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As the Wilson’s and Red-Necked Phalaropes return to Mono Lake this summer, so do the folks who are studying these captivating birds.
Last week the first of this summer’s surveys was conducted by boat and from shore to monitor the birds’ population status here at Mono Lake. That data will be utilized to gain a deeper understanding of the health of the two species across North and South America.
The study is spearheaded by Oikonos Ecosystem Knowledge’s Ryan Carle, and continues the work started in the 2019 study at Mono Lake, the first phalarope surveys at Mono Lake in 30 years. This year, Ryan was joined by Ashli Lewis and Sarah Hecocks from California State Parks for the boat surveys, while Mono Lake Committee staff Nora Livingston and Bartshe Miller, plus Mono Lake Tufa State Natural Reserve emeritus Dave Marquart, Janet Carle, and Dave Carle counted from the shore.
Ryan said “This was our first survey of the year, catching the ‘early phalarope season’ at Mono lake—Wilson’s Phalarope numbers typically peak in late July/early August, and Red-necked numbers not until late August/early September.”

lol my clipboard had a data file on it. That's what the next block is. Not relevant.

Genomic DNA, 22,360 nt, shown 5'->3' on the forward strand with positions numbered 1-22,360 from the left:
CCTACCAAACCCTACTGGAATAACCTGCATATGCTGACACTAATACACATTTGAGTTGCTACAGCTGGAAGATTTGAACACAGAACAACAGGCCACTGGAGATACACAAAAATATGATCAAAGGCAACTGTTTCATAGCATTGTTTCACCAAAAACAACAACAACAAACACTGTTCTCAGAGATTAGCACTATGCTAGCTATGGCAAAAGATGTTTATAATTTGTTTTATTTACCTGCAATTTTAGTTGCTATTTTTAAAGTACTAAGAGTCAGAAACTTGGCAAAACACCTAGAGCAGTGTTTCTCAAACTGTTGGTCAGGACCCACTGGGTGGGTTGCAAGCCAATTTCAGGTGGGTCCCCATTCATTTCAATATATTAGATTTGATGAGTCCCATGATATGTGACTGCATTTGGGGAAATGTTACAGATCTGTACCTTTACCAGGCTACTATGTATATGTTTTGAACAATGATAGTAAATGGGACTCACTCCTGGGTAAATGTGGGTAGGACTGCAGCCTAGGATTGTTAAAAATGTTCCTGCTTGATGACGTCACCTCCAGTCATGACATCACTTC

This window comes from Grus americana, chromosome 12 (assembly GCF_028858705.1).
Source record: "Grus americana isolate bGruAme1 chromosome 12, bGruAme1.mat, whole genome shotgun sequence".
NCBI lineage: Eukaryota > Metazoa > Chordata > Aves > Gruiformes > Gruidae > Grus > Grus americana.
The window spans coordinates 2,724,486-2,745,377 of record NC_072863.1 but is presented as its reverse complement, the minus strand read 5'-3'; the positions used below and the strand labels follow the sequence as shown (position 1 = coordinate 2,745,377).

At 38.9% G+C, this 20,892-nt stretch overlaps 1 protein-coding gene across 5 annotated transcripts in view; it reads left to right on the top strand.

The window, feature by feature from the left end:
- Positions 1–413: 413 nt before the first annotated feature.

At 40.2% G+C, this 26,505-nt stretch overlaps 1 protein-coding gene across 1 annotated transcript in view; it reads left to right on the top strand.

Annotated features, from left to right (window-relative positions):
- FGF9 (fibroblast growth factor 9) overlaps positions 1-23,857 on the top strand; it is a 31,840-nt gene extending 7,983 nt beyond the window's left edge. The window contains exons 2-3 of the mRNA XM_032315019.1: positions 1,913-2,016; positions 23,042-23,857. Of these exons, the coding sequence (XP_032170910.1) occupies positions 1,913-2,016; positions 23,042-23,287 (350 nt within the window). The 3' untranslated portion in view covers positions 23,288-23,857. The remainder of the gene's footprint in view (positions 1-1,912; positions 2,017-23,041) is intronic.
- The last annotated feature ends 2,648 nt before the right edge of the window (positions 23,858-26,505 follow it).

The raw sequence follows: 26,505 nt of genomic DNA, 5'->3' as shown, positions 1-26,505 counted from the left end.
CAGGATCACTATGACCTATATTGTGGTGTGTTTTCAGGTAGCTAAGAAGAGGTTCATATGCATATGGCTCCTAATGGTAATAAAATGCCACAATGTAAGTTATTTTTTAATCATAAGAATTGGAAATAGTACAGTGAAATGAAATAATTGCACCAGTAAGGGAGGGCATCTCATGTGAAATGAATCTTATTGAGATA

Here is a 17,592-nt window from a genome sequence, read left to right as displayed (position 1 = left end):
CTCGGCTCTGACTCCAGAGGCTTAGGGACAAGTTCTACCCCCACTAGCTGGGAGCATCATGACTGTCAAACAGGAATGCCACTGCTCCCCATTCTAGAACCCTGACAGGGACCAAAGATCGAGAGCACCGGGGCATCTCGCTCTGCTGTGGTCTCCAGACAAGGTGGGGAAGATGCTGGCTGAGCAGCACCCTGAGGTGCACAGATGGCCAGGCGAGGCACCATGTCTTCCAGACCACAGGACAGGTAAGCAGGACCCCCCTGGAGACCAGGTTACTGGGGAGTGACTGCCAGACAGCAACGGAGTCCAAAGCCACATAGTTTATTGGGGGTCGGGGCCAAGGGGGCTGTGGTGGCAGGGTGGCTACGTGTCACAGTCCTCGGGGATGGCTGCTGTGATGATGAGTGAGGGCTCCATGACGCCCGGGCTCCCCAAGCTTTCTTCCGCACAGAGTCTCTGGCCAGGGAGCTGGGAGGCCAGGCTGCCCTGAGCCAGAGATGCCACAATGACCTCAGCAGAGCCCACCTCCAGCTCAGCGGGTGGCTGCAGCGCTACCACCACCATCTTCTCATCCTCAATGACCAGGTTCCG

So, what are the surveys showing us so far, compared to last year? Ryan was able to give us some pretty amazing numbers already. He said, “On our first survey on July 16 we encountered only 670 Wilson’s Phalaropes and 76 Red-necked. The Wilson’s numbers were worryingly low given we saw over 6,000 Wilson’s at Mono this time last year. However, on our second survey on July 18 we recorded around 2,800 Wilson’s—probably indicating that a couple thousand birds arrived in the day between the surveys. On July 18 we recorded 131 Red-necked Phalaropes—numbers of that species were similar to last year’s at this time.”
It is pretty incredible the a difference a day makes… a couple more thousand Wilson’s Phalaropes honing in on Mono Lake in such a short time span! And they are just getting started. Ryan and the team will continue the surveys throughout the summer and are coordinating with partners across the West at Great Salt Lake, Lake Abert, and Owens Lake who are doing the same. We will keep you updated with the results of the surveys as the season continues.
If you want to see more on the research, this video is a great overview of the efforts of the team and why these studies are important. Mono Lake—it’s for the birds!
Top photo courtesy of Ryan Carle, Oikonos Ecosystem Knowledge.